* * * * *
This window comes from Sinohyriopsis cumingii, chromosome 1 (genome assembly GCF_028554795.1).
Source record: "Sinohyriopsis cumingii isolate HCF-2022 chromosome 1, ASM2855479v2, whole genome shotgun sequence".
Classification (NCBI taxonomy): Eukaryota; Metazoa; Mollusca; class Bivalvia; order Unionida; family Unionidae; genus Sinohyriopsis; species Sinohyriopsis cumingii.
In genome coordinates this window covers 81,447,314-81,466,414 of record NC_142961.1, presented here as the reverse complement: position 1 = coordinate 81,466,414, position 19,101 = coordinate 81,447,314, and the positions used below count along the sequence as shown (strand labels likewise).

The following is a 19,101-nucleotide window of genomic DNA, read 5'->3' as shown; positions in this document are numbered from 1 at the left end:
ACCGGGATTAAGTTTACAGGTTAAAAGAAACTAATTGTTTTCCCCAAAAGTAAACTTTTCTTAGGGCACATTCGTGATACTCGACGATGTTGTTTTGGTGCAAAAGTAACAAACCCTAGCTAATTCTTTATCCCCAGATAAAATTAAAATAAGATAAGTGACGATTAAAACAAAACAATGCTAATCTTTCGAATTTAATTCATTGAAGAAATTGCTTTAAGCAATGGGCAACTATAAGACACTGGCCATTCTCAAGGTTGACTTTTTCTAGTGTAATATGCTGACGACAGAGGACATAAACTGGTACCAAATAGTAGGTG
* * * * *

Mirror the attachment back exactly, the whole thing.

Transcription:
This window comes from Sinohyriopsis cumingii, chromosome 1 (genome assembly GCF_028554795.1).
Source record: "Sinohyriopsis cumingii isolate HCF-2022 chromosome 1, ASM2855479v2, whole genome shotgun sequence".
Classification (NCBI taxonomy): Eukaryota; Metazoa; Mollusca; class Bivalvia; order Unionida; family Unionidae; genus Sinohyriopsis; species Sinohyriopsis cumingii.
In genome coordinates this window covers 81,447,314-81,466,414 of record NC_142961.1, presented here as the reverse complement: position 1 = coordinate 81,466,414, position 19,101 = coordinate 81,447,314, and the positions used below count along the sequence as shown (strand labels likewise).

The following is a 19,101-nucleotide window of genomic DNA, read 5'->3' as shown; positions in this document are numbered from 1 at the left end:
ACCGGGATTAAGTTTACAGGTTAAAAGAAACTAATTGTTTTCCCCAAAAGTAAACTTTTCTTAGGGCACATTCGTGATACTCGACGATGTTGTTTTGGTGCAAAAGTAACAAACCCTAGCTAATTCTTTATCCCCAGATAAAATTAAAATAAGATAAGTGACGATTAAAACAAAACAATGCTAATCTTTCGAATTTAATTCATTGAAGAAATTGCTTTAAGCAATGGGCAACTATAAGACACTGGCCATTCTCAAGGTTGACTTTTTCTAGTGTAATATGCTGACGACAGAGGACATAAACTGGTACCAAATAGTAGGTG